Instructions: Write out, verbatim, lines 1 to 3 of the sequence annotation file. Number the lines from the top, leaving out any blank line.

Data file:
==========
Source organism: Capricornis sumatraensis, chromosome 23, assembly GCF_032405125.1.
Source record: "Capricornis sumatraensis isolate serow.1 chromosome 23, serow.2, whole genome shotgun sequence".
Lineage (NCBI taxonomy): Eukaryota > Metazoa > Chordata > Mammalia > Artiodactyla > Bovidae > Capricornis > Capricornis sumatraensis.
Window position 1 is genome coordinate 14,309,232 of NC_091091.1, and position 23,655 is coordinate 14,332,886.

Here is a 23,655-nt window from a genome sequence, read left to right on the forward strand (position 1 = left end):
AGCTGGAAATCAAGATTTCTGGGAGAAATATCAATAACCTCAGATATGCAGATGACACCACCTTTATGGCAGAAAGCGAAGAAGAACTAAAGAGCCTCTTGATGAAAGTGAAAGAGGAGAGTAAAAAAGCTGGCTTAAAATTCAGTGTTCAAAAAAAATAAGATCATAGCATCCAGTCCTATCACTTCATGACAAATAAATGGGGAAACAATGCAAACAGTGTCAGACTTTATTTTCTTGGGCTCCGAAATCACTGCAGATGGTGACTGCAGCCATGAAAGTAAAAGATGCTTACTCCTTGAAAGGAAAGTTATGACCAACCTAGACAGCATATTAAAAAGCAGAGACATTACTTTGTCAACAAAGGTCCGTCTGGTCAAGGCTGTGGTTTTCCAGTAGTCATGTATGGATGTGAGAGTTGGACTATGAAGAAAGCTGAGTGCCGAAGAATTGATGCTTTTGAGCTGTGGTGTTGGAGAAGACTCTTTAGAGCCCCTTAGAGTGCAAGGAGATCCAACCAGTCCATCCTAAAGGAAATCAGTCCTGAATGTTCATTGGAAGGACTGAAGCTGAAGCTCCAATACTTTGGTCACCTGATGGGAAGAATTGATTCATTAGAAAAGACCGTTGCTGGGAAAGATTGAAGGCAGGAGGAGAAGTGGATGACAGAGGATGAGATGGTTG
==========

Source organism: Capricornis sumatraensis, chromosome 23, assembly GCF_032405125.1.
Source record: "Capricornis sumatraensis isolate serow.1 chromosome 23, serow.2, whole genome shotgun sequence".
Lineage (NCBI taxonomy): Eukaryota > Metazoa > Chordata > Mammalia > Artiodactyla > Bovidae > Capricornis > Capricornis sumatraensis.